Where Do Writers Find Their Inspiration?

Creating Characters

David Pearce writes about how he found the inspiration for two of his characters.

Have you ever wondered how authors invent the characters that you read about in your favourite books? I hadn’t really thought about it until I read the first few chapters of Sophia Bennett’s soon to be published novel ‘The Look’. One of the characters is a University lecturer who has lost his job and is trying to become a writer even though he isn’t really any good. I thought this sounded like me, so I asked Sophia about this character on Twitter and she said that the character was based on herself!

Of course, any writer will use their own family, friends and themselves as the basis for characters in the books they write. (That’s why you often find similar characters in every book by your favourite authors.) I did the same for my novel ‘The Girl on the Train’ for most of the characters. However, the two central characters of Holly and Bobby didn’t spring from my imagination, and they weren’t they based on anyone I knew. They quite literally appeared in front of me!

I wrote my first, unpublished, novel while I was travelling up to London by train to teach in a Language school. One morning I found myself sitting across from two girls in very distinctive blue blazers. They immediately interested me because the younger girl was small and blonde and probably in Year 8, while the older girl was a brunette probably in Year 10. I found out that they weren’t sisters, just two girls going to the same school. However, they were quite clearly very close despite the difference in age and attitude. I asked myself the obvious question to a writer. Why? I picked up my pen and wrote a quick character sketch of each girl and within fifteen minutes I had the basic story of my novel. Over the next few months I saw them quite often on the train and I started to change their characters as I found out more about them. That happens a lot when you’re a writer. Some of the comments and incidents that appear in my novel are lifted straight from those journeys. The following school year I saw the older girl travelling to school on her own, looking subdued and obviously missing the fun she used to have with her friend, and the end of my novel pretty much wrote itself.

Whilst the two girls have probably now left school, and are in work or university, they will always be the two main characters from my first novel.

You can read more about David’s book, The Girl on the Train, here

9 Responses to Where Do Writers Find Their Inspiration?

  1. Jean Cross says:

    Really enjoyed reading about how your characters just appeared in front of you! I too find that observing people can be so rewarding. I love to sit in an airport and just soak up the coming and goings.

  2. Thank you for that, Jean. Glad you enjoyed the article. Actually its the only time it’s happened to me so far! Maybe I wouldn’t even have registered the dynamic between the two if I wasn’t looking for an idea for a new story! I guess it sometimes happens that way. I get ideas for situations from real life quite often and most of my books are based around places I know very well. Do you sit at airports for research or are you actually jetting off somewhere!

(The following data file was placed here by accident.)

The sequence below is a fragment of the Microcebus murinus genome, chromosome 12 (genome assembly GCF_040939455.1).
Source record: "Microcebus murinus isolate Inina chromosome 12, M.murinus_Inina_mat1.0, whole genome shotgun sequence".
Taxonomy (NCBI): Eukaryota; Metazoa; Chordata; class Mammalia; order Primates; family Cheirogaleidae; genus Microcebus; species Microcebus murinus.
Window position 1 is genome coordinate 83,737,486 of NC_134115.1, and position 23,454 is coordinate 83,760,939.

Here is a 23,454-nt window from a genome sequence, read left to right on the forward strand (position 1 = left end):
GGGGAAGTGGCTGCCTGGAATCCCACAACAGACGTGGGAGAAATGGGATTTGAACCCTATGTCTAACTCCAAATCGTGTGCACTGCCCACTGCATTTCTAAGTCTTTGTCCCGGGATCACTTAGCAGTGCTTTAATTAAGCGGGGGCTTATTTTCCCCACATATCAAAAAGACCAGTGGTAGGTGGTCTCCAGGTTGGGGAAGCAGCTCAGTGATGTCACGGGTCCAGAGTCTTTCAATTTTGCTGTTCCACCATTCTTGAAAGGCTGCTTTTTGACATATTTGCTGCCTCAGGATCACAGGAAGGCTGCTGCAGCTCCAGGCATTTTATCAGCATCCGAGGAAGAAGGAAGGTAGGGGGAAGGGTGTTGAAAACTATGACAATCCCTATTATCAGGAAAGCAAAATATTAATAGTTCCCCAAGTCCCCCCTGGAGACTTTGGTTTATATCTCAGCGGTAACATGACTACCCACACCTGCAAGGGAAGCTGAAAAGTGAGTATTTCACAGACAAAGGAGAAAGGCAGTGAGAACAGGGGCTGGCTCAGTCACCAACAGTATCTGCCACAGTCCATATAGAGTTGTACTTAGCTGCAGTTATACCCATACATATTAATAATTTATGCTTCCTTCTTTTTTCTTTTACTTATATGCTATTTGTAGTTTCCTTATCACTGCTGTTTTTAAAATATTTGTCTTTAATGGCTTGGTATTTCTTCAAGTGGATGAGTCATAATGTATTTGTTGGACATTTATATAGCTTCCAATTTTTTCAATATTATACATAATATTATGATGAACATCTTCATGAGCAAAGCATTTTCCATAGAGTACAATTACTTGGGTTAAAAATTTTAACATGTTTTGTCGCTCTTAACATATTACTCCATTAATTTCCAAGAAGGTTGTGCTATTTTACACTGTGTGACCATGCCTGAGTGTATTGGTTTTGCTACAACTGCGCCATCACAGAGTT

3. It’s quite amazing where our ideas come from. The main character of my MG series is based on an actual person, where the rest of the characters are completely fictional. But it was great having a MC I knew on a personal level. I could throw them into any situation and know exactly how they would react, what they would do and what they would say. It’s the only time I’ve ever used a real person, but I guess most of our characters have traits from our real life experiences.

    Great post 🙂

  4. I have tried to invent characters from scratch, and had varying degrees of success doing so. However, the best characters to write for are those who are thinly disguised versions of people I know. They just seem more real to me in their reactions to the events in my books.

  5. Just letting everyone know The Girl on the Train is free this weekend 4th/5th February. If you give it a try let me know what you think please.

  6. Kea Alwang says:

    It sounds sort of hokey, but mine came to me in a dream as a kid. The idea of them never really left!

  7. Jemima Pett says:

    I always struggled to find my characters which is why I didn’t manage to write fiction till a few years ago. My stories are inspired by my guinea pigs. They have very definite characters! Their world and adventures are pure invention. Except that somehow, as you write, the characters do things of their own accord, quite unexpectedly. The writer just has to go with the flow till (s)he finds out what happens next!

  8. @Kea – I often think about my characters as I’m falling to sleep but I’ve never dreamt of them – yet. However they come to you, I don’t think they ever really leave you.

    @Jemima – I have to admit I’ve never been inspired by gerbils LOL. I agree though that characters sometimes have a (nasty) habit of going their own sweet way. Zagroz -the bad guy in Chamaeleon: The Secret Spy – refused to be killed off and I had to find some other way for my hero, Kel, to defeat him. In the end, I think the story is stronger because of it – it’s certainly less of a cliche.

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